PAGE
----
Forum Haiti : Des Idées et des Débats sur l'Avenir d'Haiti

Forum Haiti : Des Idées et des Débats sur l'Avenir d'Haiti

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 How I found my mum in Haiti's streets.

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Sasaye
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Sasaye

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Nombre de messages : 8250
Localisation : Canada
Opinion politique : Indépendance totale
Loisirs : Arts et Musique, Pale Ayisien
Date d'inscription : 02/03/2007

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How I found my mum in Haiti's streets. Empty
MessageSujet: How I found my mum in Haiti's streets.   How I found my mum in Haiti's streets. EmptyMar 1 Avr 2008 - 13:53

How I found my mum in Haiti's streets
March 30, 2008 | By Alan Lander

Any adopted child will know the secret pain of feeling abandoned, even if the facts indicate they are being irrational. But for Coast resident Jonas Ramone, thousands of kilometres separated him from the truth – until last November.

That’s when the inspiring 26-year-old Haitian-Australian, urged by a friend and mentor, took the plunge to search for the mother he last saw and heard from 20 years ago.
That meant a trip to his native land, Haiti, to find her and hopefully meet his brother, sister and extended family in the poverty-ravaged country.

Jonas’s wife, Ada, said she would take care of their kids Maliq, 6, and one-year-old Naimah while he was away, and mentor Tony Wehl set up a sponsorship so the once drug-and-alcohol addicted young man, now a successful business operator, could complete his growth to manhood.

Having confirmed his mum was alive, Jonas anticipated an emotional reunion but didn’t know exactly what to expect.
“I got to the airport – and my feelings were not what I expected at first,” he said. “I didn’t feel emotional and thought, is this it?”

The public had no access to the airport terminal so Jonas had to get through the far side, with no mother there to meet.

“People were outside begging for money – Mum was somewhere out there,” he said.

Then, suddenly, she was in front of him.

“It was absolutely amazing – that moment of communication I hadn’t experienced in 20 years,” Jonas said. “I just lost it – I wasn’t prepared for it – I gave her a huge hug – there was chaos all around us. It was a really weird experience.

“She was exactly as I remembered her, if a little older.”
They were driven to the missionary where Jonas’s adoption had been arranged.

He had many questions to ask his mum – but language was in the way, as he no longer spoke French and Creole.

And then came another shock – his mum had to trek a full day to return with Jonas’s 19-year-old brother, Jeanwell, and 16-year-old sister, Viola.

“She left me – again – it took me back to being six years old,” he said.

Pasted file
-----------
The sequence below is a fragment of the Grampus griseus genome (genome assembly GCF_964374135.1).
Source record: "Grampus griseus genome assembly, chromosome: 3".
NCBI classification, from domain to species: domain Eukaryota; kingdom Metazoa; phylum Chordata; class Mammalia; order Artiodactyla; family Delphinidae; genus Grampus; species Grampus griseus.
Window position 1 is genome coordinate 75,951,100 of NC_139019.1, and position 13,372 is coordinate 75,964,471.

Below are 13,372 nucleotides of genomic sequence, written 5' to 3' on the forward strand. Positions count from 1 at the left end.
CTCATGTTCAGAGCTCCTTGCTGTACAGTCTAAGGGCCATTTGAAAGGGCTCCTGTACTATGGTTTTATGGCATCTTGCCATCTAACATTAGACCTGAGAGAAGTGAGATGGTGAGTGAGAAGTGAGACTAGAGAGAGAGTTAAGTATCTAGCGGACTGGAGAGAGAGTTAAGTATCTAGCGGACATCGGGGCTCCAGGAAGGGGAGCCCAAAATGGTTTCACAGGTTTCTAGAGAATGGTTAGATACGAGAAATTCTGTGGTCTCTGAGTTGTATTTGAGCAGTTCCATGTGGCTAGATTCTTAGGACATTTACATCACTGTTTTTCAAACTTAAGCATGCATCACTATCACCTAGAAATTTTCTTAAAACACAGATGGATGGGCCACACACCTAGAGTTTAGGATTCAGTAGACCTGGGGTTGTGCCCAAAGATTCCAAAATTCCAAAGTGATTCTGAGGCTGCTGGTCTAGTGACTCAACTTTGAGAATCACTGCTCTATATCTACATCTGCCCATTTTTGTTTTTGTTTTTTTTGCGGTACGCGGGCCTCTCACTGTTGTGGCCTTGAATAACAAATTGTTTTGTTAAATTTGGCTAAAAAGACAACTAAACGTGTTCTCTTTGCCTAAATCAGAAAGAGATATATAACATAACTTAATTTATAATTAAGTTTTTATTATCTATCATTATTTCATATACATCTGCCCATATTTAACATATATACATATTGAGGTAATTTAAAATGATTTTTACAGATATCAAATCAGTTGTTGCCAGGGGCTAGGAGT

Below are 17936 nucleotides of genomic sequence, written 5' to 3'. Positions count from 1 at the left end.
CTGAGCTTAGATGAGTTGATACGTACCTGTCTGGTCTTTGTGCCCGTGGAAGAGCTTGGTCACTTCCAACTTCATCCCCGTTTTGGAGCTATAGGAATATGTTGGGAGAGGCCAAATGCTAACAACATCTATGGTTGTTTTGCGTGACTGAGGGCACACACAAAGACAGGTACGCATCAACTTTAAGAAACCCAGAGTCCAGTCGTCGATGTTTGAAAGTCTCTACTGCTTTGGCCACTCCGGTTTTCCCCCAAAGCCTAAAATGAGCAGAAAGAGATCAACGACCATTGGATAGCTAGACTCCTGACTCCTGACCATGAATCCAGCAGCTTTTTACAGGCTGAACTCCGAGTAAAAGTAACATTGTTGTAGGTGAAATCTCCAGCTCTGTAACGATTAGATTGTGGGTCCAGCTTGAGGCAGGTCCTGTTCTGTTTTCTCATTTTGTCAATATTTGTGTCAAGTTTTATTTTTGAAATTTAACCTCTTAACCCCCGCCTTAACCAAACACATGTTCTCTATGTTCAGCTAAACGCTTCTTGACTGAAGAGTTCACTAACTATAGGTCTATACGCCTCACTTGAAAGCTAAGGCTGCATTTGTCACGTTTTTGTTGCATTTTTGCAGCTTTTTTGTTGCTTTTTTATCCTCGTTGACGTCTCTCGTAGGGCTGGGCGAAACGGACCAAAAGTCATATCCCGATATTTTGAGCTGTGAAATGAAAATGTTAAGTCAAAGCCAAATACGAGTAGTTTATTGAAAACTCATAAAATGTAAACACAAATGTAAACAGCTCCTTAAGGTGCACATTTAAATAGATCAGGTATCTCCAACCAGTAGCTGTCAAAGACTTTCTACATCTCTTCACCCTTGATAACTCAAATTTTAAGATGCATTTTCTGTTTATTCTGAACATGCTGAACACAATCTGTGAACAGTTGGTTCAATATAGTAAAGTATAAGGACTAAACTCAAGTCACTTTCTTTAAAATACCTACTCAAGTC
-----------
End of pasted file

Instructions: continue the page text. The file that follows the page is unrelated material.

But she returned, and the family was able to spend time together at the missionary.

“I pretty much spent every waking moment with mum – it just felt so comfortable,” Jonas said. “With money generously raised from the people of the Sunshine Coast and Brisbane, I took mum and my siblings on a shopping spree.”

Later, Jonas spent time in a flood-devastated part of the country, working with relief forces.

“It was really tough to see the poverty, especially the kids,” he said.
“It became easier to understand why my mum put me up for adoption.”
He said she had always tried to find out how he was.
“My (adopted) family here had trouble with that.”

Jonas has opened a direct credit bank account for his mum, requiring steps to ensure she would not be robbed.
She was even ripped off exchanging some Australian currency he gave her.

“She lives on the streets over there. I can now send her money – she is much better off than before,” he said.

“Haiti is very shaky, the UN and US are there but it’s still very volatile, very corrupt.
“It’s dysfunctional; there are no rules.”

He had initially decided against trying to bring his family to Australia but has changed his mind.

“I wanted to build her a house there, to get her off the streets – bringing them here would tear them away from all they know,” he said. “But now I will at least try to get them over here. It doesn’t matter how much money I send, with the situation there.”

Jonas arrived back on the Coast in December and is continuing to digest the experience.

He knows his mum is at least safe while he works to bring the family here. And he is philosophical about his life experiences.

“If it didn’t happen I would not be here now,” he said.
Jonas’s story will feature in ABC Television’s Can We Help, at 6.30pm on April 4.

Extrait de: Daily news Australie

http://www.thedaily.com.au/news/2008/mar/30/how-i-found-my-mum-haitis-streets/a.


Dernière édition par Sasaye le Mar 1 Avr 2008 - 14:04, édité 2 fois
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Sasaye
Super Star
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Sasaye

Masculin
Nombre de messages : 8250
Localisation : Canada
Opinion politique : Indépendance totale
Loisirs : Arts et Musique, Pale Ayisien
Date d'inscription : 02/03/2007

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Jeu de rôle: Maestro

How I found my mum in Haiti's streets. Empty
MessageSujet: Re: How I found my mum in Haiti's streets.   How I found my mum in Haiti's streets. EmptyMar 1 Avr 2008 - 13:56

Mezanmi !!!! Ala de tristès, ala de trajedi pou pèp mwen an !!!!
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